If you have testimonials that somebody wrote out on an online review page or even in your emails, make sure you include that! If somebody actually created a video testimonial for you or an audio testimonial for you, make sure to put that in there as well!

Just know that people are likely not going to be hitting the volume button unless you can configure the volume on your webpage to automatically be audible so any sort of text reviews are actually really powerful, however, if you want to make sure that people are getting the realness factor of your reviews and feeling like you are actually referencing real people, I would make sure to put pictures of the people who left you testimonials next to your reviews or at least their first names and maybe their social media handles or something.

It’s a weird pet peeve of mine when somebody puts reviews on their sales page but doesn’t include pictures or even the first names of people who left those reviews. I have no idea if those are actual people leaving actual reviews or if it’s just someone’s fancy writing to sell a product or service. It just rings to me as sketchy if there’s no realness of the people who left certain testimonials on some sales pages.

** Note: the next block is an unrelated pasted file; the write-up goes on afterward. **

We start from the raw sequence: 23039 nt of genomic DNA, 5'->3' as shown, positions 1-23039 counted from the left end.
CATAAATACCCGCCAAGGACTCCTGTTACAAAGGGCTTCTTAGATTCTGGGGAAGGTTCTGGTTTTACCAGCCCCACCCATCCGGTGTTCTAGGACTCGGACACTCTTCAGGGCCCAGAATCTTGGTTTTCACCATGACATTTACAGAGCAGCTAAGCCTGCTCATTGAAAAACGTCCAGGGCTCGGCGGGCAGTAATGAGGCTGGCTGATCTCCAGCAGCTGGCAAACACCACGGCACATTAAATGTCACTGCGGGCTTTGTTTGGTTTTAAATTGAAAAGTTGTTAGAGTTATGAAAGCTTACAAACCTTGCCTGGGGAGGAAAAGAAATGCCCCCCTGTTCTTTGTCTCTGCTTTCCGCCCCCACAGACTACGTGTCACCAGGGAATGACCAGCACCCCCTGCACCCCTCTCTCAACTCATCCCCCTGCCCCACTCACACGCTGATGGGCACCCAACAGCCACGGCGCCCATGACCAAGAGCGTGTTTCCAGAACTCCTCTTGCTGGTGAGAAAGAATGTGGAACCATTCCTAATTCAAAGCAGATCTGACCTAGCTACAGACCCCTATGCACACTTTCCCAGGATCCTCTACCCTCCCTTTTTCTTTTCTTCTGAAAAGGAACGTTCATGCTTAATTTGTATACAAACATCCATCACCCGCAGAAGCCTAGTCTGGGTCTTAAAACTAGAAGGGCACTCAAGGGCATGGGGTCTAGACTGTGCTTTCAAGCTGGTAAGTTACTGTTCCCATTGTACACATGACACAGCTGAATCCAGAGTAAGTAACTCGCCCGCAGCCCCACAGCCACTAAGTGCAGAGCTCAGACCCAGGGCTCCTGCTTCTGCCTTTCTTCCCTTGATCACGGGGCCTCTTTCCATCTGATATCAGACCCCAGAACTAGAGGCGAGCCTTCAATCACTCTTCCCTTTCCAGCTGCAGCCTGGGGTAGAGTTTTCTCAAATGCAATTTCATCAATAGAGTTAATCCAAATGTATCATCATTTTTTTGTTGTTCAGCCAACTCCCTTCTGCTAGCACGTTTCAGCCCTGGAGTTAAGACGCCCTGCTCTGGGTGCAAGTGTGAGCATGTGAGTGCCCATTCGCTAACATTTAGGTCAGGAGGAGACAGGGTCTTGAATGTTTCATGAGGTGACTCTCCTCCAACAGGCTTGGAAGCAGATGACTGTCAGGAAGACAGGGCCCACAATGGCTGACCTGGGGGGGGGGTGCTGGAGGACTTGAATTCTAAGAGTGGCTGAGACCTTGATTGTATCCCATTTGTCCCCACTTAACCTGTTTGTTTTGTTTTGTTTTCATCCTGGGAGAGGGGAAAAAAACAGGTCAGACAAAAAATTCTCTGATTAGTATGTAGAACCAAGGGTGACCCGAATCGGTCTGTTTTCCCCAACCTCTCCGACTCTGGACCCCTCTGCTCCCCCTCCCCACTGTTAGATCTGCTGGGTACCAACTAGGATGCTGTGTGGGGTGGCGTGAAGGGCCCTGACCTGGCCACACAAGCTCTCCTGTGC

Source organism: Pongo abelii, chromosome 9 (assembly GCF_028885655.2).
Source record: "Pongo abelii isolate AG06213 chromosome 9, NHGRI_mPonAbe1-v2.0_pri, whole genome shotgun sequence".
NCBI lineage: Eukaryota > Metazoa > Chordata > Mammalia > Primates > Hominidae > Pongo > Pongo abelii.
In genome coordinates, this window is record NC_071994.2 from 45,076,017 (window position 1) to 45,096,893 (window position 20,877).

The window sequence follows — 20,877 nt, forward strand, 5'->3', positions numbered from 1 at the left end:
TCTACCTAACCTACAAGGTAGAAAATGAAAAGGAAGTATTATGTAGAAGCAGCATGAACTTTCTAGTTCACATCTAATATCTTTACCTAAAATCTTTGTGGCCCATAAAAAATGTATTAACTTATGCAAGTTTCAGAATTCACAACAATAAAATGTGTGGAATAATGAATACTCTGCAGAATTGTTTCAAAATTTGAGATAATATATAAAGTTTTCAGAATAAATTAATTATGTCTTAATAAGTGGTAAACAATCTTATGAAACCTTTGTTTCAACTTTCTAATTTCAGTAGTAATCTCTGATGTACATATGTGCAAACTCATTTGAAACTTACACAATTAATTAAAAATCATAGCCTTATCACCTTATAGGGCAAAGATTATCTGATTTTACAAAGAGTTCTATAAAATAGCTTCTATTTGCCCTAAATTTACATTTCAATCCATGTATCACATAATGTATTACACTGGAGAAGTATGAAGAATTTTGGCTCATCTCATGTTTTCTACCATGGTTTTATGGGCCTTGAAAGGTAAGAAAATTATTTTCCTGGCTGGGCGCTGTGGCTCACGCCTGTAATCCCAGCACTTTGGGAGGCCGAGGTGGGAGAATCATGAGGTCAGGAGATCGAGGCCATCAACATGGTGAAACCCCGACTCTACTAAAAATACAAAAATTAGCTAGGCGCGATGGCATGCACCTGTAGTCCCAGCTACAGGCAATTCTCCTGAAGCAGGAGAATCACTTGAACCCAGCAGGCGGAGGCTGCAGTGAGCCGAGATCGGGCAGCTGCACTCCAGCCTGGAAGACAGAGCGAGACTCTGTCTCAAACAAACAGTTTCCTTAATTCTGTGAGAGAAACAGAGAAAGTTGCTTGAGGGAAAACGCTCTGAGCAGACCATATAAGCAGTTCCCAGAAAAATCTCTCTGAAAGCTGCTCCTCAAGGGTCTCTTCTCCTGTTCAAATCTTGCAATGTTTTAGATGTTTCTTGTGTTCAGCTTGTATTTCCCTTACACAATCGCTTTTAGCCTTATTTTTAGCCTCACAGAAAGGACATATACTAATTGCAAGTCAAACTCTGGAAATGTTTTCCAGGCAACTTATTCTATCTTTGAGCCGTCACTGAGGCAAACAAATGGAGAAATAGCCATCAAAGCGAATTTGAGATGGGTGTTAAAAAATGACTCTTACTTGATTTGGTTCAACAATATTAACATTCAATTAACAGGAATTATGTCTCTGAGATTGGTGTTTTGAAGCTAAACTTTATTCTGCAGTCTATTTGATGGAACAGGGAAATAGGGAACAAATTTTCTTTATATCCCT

In-depth description

The next part of a sales page, even if you thought it was all over, is some information on what’s within the product or service they are offering. This is more than just the blurb or features and benefits of your product or service. This is really an in-depth look at what it is exactly that you’re offering.

If you ask someone close to you to read the blurb that you’ve written or to look at the features and benefits that you’ve outlined and they still have some questions on what it is that you are exactly selling, put all of that in there and be totally upfront! I don’t like seeing yet another sales page that is vague or in anyway opaque about what they are trying to sell. If I’m going to put money down right away on something online on the Internet, I want to make sure that I am actually purchasing something and I’m not just being taken for a ride.

Someone telling me all of the modules in their online course that they’re trying to sell or all of the different material aspects and dimensions of a product that I am being sold is exactly what I want to read! Sometimes I will just want all the details even if I don’t even really care about the details because it’s reassuring. It leaves me with the feeling that I am being told all that I need to know about what I am buying and more.

Info on the seller

One of the last things to include on your sales page is information on the seller. Beyond just social proof, I want to know about who is selling me this product or service. If someone is selling me a mug, I want to know who is selling me the mug or the company that is selling me this mug so that I know that I am buying from a reputable merchant and that the seller is legitimate and not going to simply take my money and run.